• Bethlehem: The Test is Yet to Come
    Palestinians in Bethlehem said the real test of the new security agreement for the PA would be when and if it decides to arrest Fatah, Hamas, and other terrorists who have declared that they will continue to launch attacks against Israel. Many gunmen and activists belonging to the extremist Palestinian factions have either been killed or wounded or arrested since the IDF reoccupied Bethlehem. On Tuesday there were no signs of gunmen roaming the streets as they have done in the past. (Jerusalem Post)
  • Defense Minister: Israel would Provide Bases for U.S. If Asked
    Defense Minister Benjamin Ben-Eliezer told Maariv Tuesday, "We are on a level of mutual responsibility with the United States. If the Americans ask for bases to deal with an attack on Iraq, if and when it comes, we will provide them." But "the Americans have not yet asked us for any assistance." (Maariv)
  • U.S. Monitoring Jordan Port to Block Iraqi Smuggling
    The United States is said to have targeted Jordan in a renewed effort to stop the Iraqi smuggling of weapons and oil. Arab diplomatic sources said Washington informed Jordan that the U.S. military will monitor traffic to and from the Red Sea port of Aqaba. One unspecified ship has already been stopped and was determined to have been carrying smuggled Iraqi oil from Aqaba, the sources said. (Middle East Newsline)
  • Court Freezes Transfer of NIS 100 Million to PA
    The Tel Aviv District Court has frozen NIS 100 million marked for transfer from the government to the Palestinian Authority in the wake of suits filed by a group of Israeli hotels against the PA and the Fatah organization. According to the suits, the PA has caused a drastic drop in tourism by encouraging terrorist attacks against Israelis. Hotel Association president Avi Ella said the hotels lost income of NIS 508m. in 2000, growing to NIS 2.5b. in 2001, and added that they are likely to lose income of NIS 3.5b. by the end of this year. (Jerusalem Post)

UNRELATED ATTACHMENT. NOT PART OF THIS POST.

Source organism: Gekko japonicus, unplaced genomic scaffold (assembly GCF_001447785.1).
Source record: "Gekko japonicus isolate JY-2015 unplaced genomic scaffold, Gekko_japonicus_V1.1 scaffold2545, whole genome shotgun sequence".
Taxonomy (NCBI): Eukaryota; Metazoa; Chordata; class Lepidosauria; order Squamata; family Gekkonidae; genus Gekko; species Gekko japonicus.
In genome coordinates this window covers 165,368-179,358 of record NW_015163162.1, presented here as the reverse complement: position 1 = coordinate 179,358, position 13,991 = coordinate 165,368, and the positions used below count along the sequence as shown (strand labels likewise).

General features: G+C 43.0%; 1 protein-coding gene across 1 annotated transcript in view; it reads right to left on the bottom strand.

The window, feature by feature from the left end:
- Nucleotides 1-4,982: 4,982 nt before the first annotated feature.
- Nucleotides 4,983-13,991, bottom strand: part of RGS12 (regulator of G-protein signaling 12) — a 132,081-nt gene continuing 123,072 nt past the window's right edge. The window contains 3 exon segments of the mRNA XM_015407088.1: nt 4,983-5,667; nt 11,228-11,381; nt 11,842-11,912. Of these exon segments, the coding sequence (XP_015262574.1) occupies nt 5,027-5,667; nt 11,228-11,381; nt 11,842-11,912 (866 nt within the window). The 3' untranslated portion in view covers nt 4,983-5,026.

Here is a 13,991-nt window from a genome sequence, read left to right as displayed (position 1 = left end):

• Global Commentary and Think-Tank Analysis (Best of U.S., UK, and Israel):

  • Twisting the Cause of International Human Rights Against the Jewish People - Irwin Cotler
    A new, virulent, escalating, globalizing anti-Jewishness has emerged in the world which singles out Israel and the Jewish people not only for deferential and discriminatory treatment in the family of nations, but also for specific, targeted terrorist assault in the form of genocidal anti-Semitism - the public call for the destruction of Israel and the Jewish people. As Professor Fuad Ajami has written, "The menace hovering over Israel is the great Arab-Palestinian refusal to let that country be, to cede it a place among the nations." (Jerusalem Issue Brief - Jerusalem Center for Public Affairs)
  • Kuwait: An Island of Religious Tolerance - Doug Bandow
    Evangelical activity in Saudi Arabia can earn a foreigner prison time; death rewards the Christian convert. But in Kuwait, religious leaders put the number of observant Christians at roughly a quarter-million. While Islamist influence in Parliament is strong, in general, Christians do not fear the government. (Wall Street Journal)
  • Talking Points:

    Air Force Chief Defends Shehade Bombing Mission - Vered Levy-Barzilai (Ha'aretz)

    • Israel Air Force Commander Maj. Gen. Dan Halutz told Ha'aretz that the operation to drop a one-ton bomb on a crowded Gaza neighborhood to kill Hamas military leader Salah Shehade was proper - "militarily and morally." "The decision-making process was correct, balanced, and careful. The problem was with the information, the information changed. I reject all the criticism about this operation, before, during and after."
    • Is it legitimate to strike at a terrorist even if innocent bystanders will be hurt? "Against a man who committed or is positively known to have the planning in hand for 'mega-terror,' my answer is categorically yes."
    • As for the method chosen to kill Shehade, "for a half-ton bomb to achieve the effect we wanted, we would have needed two, because of the chance one wouldn't hit the target at all. And that was a decisive factor."
    • "The attempt to find people to blame is shameful. I know of no armed force with the moral level of the IDF."